Moving house during early stages of pregnancy could be harmful to your baby

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Moving house during early stages of pregnancy could be harmful to your baby

Expectant mothers could be doing unknown harm to their unborn babies if they move house during the early stages of pregnancy, according to a recent study.

The research was carried out by a team at Washington University. They found that the first three months of pregnancy are is when the risk is at its greatest.

Moving house during early stages of pregnancy could be harmful to your baby

Babies born to mothers who moved house in this early stages of their pregnancy were 37% more likely to have a low birth weight.

There was also a 42% higher chance of them being born premature, than those babies to mothers who stayed in a stable home environment.

Both low birth weight and premature births increase risks to a baby’s health and can lead to other complications in later life.

The researchers believe that all the stresses of moving home and physical strain can have an impact on the baby’s development.

There is also the possibility that during this busy time, mothers could suffer interruptions to their regular healthcare.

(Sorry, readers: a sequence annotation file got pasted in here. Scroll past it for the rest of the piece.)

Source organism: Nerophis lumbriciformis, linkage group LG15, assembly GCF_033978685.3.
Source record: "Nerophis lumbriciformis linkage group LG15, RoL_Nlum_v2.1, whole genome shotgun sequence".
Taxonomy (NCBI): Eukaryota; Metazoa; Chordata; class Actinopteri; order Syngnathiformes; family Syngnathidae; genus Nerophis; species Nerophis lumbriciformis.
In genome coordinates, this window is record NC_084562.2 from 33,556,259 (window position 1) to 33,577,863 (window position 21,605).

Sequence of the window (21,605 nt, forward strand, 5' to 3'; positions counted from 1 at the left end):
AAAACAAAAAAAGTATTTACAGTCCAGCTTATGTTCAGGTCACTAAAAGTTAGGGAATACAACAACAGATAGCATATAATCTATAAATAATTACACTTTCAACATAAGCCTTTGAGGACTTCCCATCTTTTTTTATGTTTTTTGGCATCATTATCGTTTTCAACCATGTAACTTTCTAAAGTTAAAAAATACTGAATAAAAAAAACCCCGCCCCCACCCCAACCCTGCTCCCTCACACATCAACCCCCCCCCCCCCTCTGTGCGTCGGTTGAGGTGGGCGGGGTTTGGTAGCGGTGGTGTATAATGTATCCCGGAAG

The leader of the study Julia Bond said: “Our results yield important insights regarding moving during pregnancy.

“Regardless of whether the negative impact of moving is driven by the stress from the move itself, stressful situations leading to a move, or disruption of care because of the move, asking patients about plans to move and using that as an opportunity to counsel patients on stress mitigating techniques and care continuity may be beneficial.”

The study compared 30,000 children born to mothers who moved in the first three months of pregnancy, compared to 120,000 whose mothers stayed in the same home.

Although they found that the mothers who moved, were also more likely to have been smokers, they still found there was a risk to the baby’s health.

However, experts have advised expectant mothers not to become too concerned if they need to move house.

Dr Nadja Reissland, from Durham University, said: “The message to take from this study… that stress in the first trimester can result in a small increase in risk of negative outcomes in terms of gestation, birthweight, and to some extent growth, is to reduce or avoid stressful scenarios when it is within your control to do so.

“However, women should not worry too much if they have to move house as the increased risk of harm to their unborn child is very small.”

If you are moving to a new area during pregnancy, it is also important to remember to register with your local GP and midwife.

Written by Andrew MooreJoin our community